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Juneteenth research

Angela Roberts, Vice President

Happy Juneteenth!  On June 19, 1865, federal troops arrived in Galveston, TX to notify the slaves there that they were free. The slaves hadn’t been impacted by the Emancipation Proclamation of 1863 which had been in effect more than two years prior. This may no longer be news to many reading this blog, but we’d be remiss to not reiterate what this day is all about as people contemplate how to celebrate it.  We’re celebrating freedom!  Juneteenth

On June 17, 2021, President Biden signed a bill into law declaring Juneteenth a federal holiday. This portmanteau, Juneteenth, now rings relevant for our entire nation regardless of race or ethnicity. You may also hear Juneteenth referred to as National Independence Day, Jubilee Day, Emancipation Day, Freedom Day, or Black Independence Day. No matter which name is used, it’s a time for our nation to celebrate freedom.  

At C+R, we opted to not close for business on Juneteenth after consulting with our internal diversity council, SpeC+Rum, and our multicultural team, CultureBeat, because we understand the importance of educating our employees about why some holidays, like Juneteenth, are culturally significant.  So, we will commemorate the day by displaying culturally relevant facts on three large TV monitors throughout our office to encourage conversations that promote diversity and inclusivity, and our employees are sure to learn some things as well.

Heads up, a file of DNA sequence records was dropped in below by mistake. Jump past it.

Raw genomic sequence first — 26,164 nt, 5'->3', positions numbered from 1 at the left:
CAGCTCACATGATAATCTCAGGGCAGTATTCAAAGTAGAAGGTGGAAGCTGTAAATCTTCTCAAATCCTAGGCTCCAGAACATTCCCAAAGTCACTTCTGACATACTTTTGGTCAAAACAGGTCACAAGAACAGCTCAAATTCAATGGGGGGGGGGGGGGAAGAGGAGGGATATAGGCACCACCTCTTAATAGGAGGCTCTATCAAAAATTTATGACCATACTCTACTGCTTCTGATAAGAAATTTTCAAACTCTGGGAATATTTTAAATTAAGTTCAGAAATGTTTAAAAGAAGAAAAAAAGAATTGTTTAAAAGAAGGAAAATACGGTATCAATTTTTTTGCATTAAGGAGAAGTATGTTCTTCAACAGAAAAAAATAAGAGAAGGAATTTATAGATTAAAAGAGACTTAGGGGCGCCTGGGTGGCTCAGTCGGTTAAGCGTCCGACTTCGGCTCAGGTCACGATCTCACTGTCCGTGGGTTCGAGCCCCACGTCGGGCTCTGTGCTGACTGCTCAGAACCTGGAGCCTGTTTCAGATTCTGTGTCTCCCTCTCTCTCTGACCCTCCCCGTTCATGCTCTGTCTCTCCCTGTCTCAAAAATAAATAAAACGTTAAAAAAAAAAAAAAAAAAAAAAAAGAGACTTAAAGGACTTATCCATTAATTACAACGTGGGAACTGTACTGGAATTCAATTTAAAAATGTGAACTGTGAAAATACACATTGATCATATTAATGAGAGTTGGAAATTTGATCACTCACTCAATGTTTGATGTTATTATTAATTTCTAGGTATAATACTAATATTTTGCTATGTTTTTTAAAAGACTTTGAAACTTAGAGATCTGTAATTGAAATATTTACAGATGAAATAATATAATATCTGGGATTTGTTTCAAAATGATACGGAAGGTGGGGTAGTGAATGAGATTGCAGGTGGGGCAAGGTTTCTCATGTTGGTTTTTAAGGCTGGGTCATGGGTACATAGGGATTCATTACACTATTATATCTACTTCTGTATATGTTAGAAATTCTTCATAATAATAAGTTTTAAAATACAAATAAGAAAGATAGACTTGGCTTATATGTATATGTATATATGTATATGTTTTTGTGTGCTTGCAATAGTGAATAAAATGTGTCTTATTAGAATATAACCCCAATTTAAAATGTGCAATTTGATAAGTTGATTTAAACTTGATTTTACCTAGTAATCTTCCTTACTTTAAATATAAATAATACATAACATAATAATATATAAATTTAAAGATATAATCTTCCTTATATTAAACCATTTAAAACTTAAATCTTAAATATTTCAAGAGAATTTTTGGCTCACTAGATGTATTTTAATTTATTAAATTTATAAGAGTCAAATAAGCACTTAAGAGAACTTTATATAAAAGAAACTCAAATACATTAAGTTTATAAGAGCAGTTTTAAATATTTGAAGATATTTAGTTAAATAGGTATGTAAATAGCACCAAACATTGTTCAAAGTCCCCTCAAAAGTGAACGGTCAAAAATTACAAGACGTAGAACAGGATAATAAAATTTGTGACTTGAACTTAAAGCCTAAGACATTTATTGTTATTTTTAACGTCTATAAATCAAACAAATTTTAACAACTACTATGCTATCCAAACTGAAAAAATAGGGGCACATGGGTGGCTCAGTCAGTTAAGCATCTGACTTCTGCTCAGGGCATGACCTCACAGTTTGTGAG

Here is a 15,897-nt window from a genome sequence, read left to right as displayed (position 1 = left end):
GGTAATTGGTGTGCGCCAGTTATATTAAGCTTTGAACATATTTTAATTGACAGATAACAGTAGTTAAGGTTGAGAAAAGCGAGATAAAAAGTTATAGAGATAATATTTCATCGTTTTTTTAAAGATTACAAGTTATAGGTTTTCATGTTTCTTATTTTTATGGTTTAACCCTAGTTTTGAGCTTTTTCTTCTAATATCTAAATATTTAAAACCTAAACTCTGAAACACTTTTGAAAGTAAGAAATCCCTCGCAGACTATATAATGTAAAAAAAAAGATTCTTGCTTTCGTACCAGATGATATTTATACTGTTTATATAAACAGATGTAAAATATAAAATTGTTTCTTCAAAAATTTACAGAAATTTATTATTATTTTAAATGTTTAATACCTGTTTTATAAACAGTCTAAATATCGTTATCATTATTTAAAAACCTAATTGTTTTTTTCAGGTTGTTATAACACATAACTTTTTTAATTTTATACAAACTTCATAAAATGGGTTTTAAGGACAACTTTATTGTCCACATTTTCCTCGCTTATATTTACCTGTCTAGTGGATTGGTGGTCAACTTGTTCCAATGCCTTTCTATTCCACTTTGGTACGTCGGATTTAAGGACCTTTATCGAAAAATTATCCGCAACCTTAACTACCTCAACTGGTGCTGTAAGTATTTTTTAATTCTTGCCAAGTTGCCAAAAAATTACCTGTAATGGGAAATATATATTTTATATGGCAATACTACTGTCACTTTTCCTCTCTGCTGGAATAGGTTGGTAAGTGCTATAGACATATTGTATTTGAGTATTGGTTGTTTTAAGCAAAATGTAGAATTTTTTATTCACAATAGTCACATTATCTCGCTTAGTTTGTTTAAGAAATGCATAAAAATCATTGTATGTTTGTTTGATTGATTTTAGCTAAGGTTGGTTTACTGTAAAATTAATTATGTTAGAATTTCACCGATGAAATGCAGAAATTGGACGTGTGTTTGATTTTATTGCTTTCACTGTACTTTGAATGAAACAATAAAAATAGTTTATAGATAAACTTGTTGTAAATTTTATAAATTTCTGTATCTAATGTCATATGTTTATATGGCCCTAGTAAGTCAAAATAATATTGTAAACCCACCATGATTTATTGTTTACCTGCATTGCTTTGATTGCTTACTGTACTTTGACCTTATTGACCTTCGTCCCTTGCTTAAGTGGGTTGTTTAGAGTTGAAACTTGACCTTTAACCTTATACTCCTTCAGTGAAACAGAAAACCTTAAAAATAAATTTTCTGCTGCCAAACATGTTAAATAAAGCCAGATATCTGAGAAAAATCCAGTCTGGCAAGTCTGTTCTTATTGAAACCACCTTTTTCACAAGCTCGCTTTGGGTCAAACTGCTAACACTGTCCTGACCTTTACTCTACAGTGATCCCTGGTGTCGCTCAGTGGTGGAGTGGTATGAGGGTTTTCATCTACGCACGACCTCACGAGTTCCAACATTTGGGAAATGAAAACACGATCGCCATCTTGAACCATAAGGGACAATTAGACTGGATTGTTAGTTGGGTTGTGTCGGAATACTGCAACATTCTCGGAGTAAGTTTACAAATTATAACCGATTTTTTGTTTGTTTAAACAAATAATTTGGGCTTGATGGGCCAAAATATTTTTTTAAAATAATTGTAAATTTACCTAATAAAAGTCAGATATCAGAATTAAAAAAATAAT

Test your own knowledge by taking some time to indulge in a bit of trivia about this day.  We’ll share a couple of nuggets with you here. Then, go on out and enjoy a BBQ, but don’t forget to share what you’ve learned here with family and friends. 

What does the Juneteenth flag look like and what does it symbolize? 
What color drink is associated with Juneteenth and why? 

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